The land of ganja might just be running low, tensions are high in Jamaica as weather, tourism and bureaucracy are causing a shortage of cannabis, especially in the informal sector. Without an investment safety net, and under threat from the legalized market and its enforcers, the traditional and historical small scale farmers are under threat, and the supply on the street shows it.
“We know that the world is going badly when there is no more pot to smoke in Jamaica!” Coryse Edmond, French expatriate since 1994 on the island of Usain Bolt and Bob Marley, who shared the joke with us. However, the situation is serious as Jamaica is beginning to experience a cannabis shortage. “There is a general economic tension throughout the country. Cannabis is keeping many people alive here, especially small producers. It’s a disaster for them,” summarizes this tour operator.
For several weeks now, the country of 2.8 million inhabitants has been experiencing a shortage of “ganja”, the local name for cannabis. According to many actors of the sector that we contacted, prices have doubled. “Usually, we can easily find sellers on the street who offer a joint for around 50 cents, cheaper than a cigarette. Currently, it is necessary to pay at least one dollar”, details Coryse. Above all, small vendors have become rare.
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After torrential rains, the drought hit Jamaica
To find one of the primary causes of this cannabis shortage, we must look to the sky over Jamaica. “There was a lot of rain in late 2020, almost three months non-stop. The elders told me they rarely see this. Now it’s very dry, the sun is beating down hard,” says Larry Lamartinière, a Frenchman living in Kingston. Accustomed to a tropical mildness conducive to the development of cannabis plants, Jamaica has suffered significant losses because of these climatic variations.
An observation that the antenna of Météo France in the West Indies confirms. “From November to January, the island experienced a peculiar oceanic period. Large rainy episodes led to mudslides, numerous floods and landslides” reports Jean-Noël Degrace, responsible for Météo France in Martinique. “The tropical waves were earlier and did not turn into cyclones. They tended to stagnate, like Cévennes episodes in France. “As a result, the crops of small-scale producers, often on wild lands and plots of land, were devastated.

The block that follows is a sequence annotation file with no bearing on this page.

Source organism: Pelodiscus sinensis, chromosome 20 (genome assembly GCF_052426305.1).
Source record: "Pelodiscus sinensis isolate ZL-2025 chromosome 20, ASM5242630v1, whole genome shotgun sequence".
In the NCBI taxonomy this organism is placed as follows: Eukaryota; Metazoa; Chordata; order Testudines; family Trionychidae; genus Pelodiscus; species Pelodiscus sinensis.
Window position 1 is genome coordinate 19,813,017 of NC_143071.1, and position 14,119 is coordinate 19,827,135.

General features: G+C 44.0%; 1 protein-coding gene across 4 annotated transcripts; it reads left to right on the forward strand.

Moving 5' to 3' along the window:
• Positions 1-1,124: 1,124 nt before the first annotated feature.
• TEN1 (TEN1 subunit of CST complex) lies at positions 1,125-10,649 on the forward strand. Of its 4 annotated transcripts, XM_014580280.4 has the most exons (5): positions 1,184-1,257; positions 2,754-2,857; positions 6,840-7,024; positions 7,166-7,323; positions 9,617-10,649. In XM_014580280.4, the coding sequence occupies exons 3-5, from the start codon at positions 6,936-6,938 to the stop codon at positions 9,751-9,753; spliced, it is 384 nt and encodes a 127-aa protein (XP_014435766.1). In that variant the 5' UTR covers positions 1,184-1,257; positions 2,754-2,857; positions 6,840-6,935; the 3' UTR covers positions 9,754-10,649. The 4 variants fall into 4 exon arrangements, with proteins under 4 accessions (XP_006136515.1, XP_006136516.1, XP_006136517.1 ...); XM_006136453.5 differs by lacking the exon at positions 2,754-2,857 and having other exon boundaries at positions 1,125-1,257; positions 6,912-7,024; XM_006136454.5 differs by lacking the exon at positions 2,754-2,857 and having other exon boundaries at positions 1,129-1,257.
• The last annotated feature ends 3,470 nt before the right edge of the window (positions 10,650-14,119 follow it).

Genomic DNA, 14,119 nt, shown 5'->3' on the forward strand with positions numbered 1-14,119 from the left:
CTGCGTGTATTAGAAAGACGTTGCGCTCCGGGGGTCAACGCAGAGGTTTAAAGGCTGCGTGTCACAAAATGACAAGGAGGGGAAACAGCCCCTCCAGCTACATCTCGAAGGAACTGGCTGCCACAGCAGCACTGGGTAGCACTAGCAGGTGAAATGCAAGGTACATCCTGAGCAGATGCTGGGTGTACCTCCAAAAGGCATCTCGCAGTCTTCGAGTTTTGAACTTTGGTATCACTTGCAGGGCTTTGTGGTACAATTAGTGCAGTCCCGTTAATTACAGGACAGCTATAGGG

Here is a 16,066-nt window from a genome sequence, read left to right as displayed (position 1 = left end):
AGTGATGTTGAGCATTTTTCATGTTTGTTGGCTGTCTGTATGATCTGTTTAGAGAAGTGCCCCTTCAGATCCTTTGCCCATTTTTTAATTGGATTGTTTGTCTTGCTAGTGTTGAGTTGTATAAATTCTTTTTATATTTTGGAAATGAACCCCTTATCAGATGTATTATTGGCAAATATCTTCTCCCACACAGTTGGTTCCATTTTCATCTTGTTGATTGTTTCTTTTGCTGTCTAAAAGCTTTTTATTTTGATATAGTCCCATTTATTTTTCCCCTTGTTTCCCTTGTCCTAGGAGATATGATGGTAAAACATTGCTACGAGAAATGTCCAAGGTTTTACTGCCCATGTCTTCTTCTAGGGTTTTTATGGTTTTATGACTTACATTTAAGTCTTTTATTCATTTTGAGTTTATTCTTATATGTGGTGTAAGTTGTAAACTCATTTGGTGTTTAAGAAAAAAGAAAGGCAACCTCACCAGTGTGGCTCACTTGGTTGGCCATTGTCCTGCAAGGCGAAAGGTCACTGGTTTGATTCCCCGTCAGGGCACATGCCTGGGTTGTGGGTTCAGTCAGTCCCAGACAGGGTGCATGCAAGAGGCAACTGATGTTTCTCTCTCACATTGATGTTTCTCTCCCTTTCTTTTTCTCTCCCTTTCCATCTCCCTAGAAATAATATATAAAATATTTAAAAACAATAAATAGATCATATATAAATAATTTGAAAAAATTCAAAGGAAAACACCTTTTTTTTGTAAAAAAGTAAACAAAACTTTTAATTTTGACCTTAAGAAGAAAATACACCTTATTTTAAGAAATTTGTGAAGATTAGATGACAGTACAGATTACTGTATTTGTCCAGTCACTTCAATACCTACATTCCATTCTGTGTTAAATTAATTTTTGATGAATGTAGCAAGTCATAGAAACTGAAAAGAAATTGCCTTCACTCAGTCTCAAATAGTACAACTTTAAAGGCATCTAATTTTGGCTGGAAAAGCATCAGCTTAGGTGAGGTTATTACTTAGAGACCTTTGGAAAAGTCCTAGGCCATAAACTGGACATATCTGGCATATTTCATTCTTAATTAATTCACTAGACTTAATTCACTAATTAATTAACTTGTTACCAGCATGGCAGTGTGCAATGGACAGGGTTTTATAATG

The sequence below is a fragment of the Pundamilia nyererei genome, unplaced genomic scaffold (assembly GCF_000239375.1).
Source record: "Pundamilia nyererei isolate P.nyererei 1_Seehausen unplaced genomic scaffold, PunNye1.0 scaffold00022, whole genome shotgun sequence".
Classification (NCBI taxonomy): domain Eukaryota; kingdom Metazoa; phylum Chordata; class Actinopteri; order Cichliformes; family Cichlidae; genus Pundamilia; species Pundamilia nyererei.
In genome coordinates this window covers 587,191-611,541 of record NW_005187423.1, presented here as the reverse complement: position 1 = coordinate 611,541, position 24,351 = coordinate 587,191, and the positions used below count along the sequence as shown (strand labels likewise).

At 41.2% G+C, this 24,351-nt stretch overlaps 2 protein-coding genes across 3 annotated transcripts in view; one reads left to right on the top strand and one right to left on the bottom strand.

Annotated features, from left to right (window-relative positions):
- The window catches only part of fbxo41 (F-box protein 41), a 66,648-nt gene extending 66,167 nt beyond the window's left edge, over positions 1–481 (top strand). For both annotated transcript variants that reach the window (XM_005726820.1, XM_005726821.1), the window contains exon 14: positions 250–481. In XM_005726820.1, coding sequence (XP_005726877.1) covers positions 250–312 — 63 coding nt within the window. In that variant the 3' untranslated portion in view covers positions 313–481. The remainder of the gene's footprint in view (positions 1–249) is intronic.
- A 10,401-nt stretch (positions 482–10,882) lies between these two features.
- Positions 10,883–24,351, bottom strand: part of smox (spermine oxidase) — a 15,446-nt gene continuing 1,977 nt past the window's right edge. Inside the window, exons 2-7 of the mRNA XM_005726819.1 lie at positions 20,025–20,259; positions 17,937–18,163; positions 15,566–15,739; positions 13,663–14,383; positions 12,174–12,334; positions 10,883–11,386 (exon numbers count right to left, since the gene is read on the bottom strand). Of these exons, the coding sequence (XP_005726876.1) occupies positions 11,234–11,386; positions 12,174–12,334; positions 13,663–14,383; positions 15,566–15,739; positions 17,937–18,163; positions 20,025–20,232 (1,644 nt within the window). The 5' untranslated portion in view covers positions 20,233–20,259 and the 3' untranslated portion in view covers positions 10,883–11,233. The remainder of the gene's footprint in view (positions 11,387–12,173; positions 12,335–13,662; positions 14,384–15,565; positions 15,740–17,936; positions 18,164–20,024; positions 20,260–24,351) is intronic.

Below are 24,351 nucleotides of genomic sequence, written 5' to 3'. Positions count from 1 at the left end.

But now “The land burns with sunshine like in California. We’re suffering from climate change and the plants don’t like it,” added an exasperated Conrad, the director of a ganja producers’ association. The industry is experiencing irrigation difficulties that the meteorologist confirms: “Access to water points for irrigation has become complicated. The return to milder weather in recent weeks augurs better days ahead. But we have to wait for the plant to grow.”
Because of Covid, Jamaica also has a shortage of cannabis tourists
Another explanation for the shortage, and not the least, is the coronavirus. The epidemic has led the Jamaican government to take sanitary measures such as closing borders for several months. “But marijuana-related tourism, which attracts visitors from around the world and accounts for 20 percent of GDP, is now at a standstill. Only Americans can afford to come,” Larry says.
The country has been under curfew since March 2020. While the hours have changed, they don’t help the growers, who also work at night, partly for the sake of discretion. And then the gatherings have been banned, “which has surely reduced the festive consumption, which is important. We normally have a lot of clandestine parties,” notes Larry, 29.
There is still a significant local consumption. According to Andre Williams, a journalist with the daily newspaper The Gleaner in Kingston, “more and more Jamaicans are smoking cannabis. I don’t think it’s due to the stress of Covid, but rather to the image of the product, which has improved since it was legalized,” he analyses.